Since this test passed fine, I thought it could be an issue with the memory controller on my Ryzen PC. I ran this memory at 2666 MHz on my Ryzen desktop and it passed a couple of full tests just fine.

Memtest86 2666 Mhz Results
Memtest86 Oloy Kit on Ryzen 3700x at 2666 MHz

Here’s a test with my Corsair 32 GB DDR4 3000 MHz memory kit running at 3200 MHz to confirm the memory controller on my Ryzen can run at 3200 MHz. This kit has tighter timings than the Oloy kit, even overclocked to 3200 MHz.

CPU-Z Corsair Timings

Memtest86 Corsair 3200 Mhz Results
Memtest86 Corsair Kit on Ryzen 3700x at 3200 MHz

RGB lighting options

The Amazon listing states compatibility with various motherboard RGB controllers including Asus, MSI, Gigabyte and ASRock. Since my motherboard is MSI, I can only test with this software.

The software options with MSI Mysic Light are pretty limited, but it appears to support all the functions here. Some of them are demoed below.

This is the initial configuration - “rainbow mode”

RGB Demo Image

Here are a few of the options (Image links to YouTube)

RGB Demo

And here’s how the RAM looks in my system (Image links to YouTube)

In System Demo


I have tested the kit in my AMD B450 system with a Ryzen 3700x, CPU at stock speed, memory at the manufacturer supplied 3200 MHz XMP profile. Most of the above performance and reliability tests were in this system at these settings, so you can therefore expect this kit to operate the same in similar configurations. I might just have a bad kit causing the single memory error in memtest or it might be a sign that this RAM should not be rated for these speeds.

I have also tested in my home lab “server” PC - A Dell Inspiron 3668. This is running an i5 7400 at stock settings and therefore memory speed is limited to 2400 MHz. This system is only rated for up to 16 GB of memory, but since these high capacity modules weren’t available at the systems launch date, higher than 16 GB has not been validated by Dell. The system does POST and detect all 64 GB with this kit.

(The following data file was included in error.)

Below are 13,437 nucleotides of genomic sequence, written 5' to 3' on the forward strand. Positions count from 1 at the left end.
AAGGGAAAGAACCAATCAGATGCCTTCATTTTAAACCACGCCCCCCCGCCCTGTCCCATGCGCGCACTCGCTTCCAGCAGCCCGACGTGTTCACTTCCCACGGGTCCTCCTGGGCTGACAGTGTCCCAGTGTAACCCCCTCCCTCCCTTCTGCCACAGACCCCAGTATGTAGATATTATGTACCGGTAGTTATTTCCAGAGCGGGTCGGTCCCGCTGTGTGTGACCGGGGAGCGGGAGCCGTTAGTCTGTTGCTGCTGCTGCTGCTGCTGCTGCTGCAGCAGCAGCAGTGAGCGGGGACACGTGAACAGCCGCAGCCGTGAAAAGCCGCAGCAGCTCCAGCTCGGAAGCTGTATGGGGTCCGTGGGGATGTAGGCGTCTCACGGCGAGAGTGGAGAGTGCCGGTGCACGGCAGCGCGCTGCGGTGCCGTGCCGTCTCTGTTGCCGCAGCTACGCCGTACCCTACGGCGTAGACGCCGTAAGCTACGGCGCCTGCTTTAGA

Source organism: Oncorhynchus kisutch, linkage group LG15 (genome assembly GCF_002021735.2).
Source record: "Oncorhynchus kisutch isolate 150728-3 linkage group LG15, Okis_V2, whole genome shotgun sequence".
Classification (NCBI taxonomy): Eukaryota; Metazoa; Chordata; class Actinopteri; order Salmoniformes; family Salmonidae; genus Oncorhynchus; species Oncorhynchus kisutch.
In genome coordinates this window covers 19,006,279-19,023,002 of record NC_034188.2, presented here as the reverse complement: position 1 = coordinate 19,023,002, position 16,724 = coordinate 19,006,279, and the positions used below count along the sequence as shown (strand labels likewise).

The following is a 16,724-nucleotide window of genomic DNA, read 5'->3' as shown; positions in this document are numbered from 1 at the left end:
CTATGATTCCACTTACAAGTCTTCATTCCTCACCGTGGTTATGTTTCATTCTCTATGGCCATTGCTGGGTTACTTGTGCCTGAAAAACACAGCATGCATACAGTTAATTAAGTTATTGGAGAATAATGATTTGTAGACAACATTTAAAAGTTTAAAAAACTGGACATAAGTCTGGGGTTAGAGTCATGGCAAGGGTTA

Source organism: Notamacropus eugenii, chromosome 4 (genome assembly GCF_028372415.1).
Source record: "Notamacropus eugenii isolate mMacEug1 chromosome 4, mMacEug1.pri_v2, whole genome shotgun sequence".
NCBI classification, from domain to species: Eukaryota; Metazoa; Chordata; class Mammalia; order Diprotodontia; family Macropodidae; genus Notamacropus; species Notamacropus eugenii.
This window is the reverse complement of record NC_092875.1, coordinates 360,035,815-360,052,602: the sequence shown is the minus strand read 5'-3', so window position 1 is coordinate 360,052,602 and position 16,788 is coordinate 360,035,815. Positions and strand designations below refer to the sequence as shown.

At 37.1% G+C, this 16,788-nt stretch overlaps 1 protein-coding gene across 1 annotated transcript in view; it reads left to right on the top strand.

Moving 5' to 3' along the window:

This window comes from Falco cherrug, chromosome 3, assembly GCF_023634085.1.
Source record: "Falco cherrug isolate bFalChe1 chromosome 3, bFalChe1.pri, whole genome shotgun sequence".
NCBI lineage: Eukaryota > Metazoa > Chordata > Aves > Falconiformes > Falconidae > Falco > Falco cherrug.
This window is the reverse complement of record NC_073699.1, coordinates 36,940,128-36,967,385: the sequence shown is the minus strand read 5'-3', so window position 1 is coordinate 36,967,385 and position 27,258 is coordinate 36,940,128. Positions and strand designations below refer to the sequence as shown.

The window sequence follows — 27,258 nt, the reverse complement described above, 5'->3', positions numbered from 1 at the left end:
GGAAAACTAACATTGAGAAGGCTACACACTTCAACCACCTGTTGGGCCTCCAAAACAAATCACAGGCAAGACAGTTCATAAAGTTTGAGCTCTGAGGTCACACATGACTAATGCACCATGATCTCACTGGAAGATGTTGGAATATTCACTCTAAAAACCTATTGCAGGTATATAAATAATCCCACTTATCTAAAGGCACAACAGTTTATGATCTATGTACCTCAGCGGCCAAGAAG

For a cheap memory kit from an unknown manufacturer this ticks some of the boxes for me. It almost operates as advertised, looks okay and passed my overnight burn in test (at a lower than advertised speed.) I wouldn’t expect anything in the way of overclocking this kit! If you’re going to run the RAM at it’s rated speed, I’d make sure to run a memtest pass to make sure there aren’t any horrific errors! If you’re worried and want reliable RAM at 3200 Mhz then it might be worth the extra 25% or so to get piece of mind. A comparable kit from Corsair was £245 at the time of purchase.

Since my use case was to run this RAM at 2400 MHz, I literally wanted the cheapest 64 GB kit that I could get. Even 2400 MHz kits from Crucial were £220+ at the time of writing. This kit performs fine at 2400 MHz and for the price it’s fine. I’ve been running this kit in my “server” running many virtual machines with no issues for the last week. Since my use case is in this machine, I won’t be sending it back for this issue.

If you want to buy this kit on Amazon, click here this is an affiliate link which will give me a small kick back. This review is not sponsored or affiliated with OLOy. I purchased the kit myself.

Written with StackEdit.

Nutanix CE 2.0 on ESXi AOS Upgrade Hangs